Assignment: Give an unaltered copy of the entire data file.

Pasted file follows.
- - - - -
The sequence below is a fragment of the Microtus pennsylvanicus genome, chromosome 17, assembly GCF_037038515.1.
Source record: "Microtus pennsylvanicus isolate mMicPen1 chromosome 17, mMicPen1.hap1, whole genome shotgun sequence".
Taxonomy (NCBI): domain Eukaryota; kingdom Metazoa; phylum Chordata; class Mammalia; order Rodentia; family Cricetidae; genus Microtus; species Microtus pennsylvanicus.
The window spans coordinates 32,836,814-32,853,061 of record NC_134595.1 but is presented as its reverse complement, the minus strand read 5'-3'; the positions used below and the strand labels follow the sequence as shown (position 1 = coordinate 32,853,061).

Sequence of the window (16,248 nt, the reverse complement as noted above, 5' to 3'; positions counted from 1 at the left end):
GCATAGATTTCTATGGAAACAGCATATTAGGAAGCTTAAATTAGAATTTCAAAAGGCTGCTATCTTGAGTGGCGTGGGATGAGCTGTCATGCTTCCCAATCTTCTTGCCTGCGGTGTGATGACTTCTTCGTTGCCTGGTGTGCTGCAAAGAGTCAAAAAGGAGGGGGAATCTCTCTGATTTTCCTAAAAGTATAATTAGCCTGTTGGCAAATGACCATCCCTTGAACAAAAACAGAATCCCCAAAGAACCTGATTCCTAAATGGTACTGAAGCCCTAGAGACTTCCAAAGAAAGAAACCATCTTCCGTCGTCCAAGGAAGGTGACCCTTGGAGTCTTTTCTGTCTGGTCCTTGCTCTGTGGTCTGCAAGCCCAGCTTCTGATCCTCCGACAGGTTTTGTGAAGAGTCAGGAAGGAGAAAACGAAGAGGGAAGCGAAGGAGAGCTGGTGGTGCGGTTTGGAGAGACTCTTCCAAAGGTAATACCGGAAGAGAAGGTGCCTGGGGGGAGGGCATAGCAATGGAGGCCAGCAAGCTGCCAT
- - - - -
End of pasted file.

The sequence below is a fragment of the Microtus pennsylvanicus genome, chromosome 17, assembly GCF_037038515.1.
Source record: "Microtus pennsylvanicus isolate mMicPen1 chromosome 17, mMicPen1.hap1, whole genome shotgun sequence".
Taxonomy (NCBI): domain Eukaryota; kingdom Metazoa; phylum Chordata; class Mammalia; order Rodentia; family Cricetidae; genus Microtus; species Microtus pennsylvanicus.
The window spans coordinates 32,836,814-32,853,061 of record NC_134595.1 but is presented as its reverse complement, the minus strand read 5'-3'; the positions used below and the strand labels follow the sequence as shown (position 1 = coordinate 32,853,061).

Sequence of the window (16,248 nt, the reverse complement as noted above, 5' to 3'; positions counted from 1 at the left end):
GCATAGATTTCTATGGAAACAGCATATTAGGAAGCTTAAATTAGAATTTCAAAAGGCTGCTATCTTGAGTGGCGTGGGATGAGCTGTCATGCTTCCCAATCTTCTTGCCTGCGGTGTGATGACTTCTTCGTTGCCTGGTGTGCTGCAAAGAGTCAAAAAGGAGGGGGAATCTCTCTGATTTTCCTAAAAGTATAATTAGCCTGTTGGCAAATGACCATCCCTTGAACAAAAACAGAATCCCCAAAGAACCTGATTCCTAAATGGTACTGAAGCCCTAGAGACTTCCAAAGAAAGAAACCATCTTCCGTCGTCCAAGGAAGGTGACCCTTGGAGTCTTTTCTGTCTGGTCCTTGCTCTGTGGTCTGCAAGCCCAGCTTCTGATCCTCCGACAGGTTTTGTGAAGAGTCAGGAAGGAGAAAACGAAGAGGGAAGCGAAGGAGAGCTGGTGGTGCGGTTTGGAGAGACTCTTCCAAAGGTAATACCGGAAGAGAAGGTGCCTGGGGGGAGGGCATAGCAATGGAGGCCAGCAAGCTGCCAT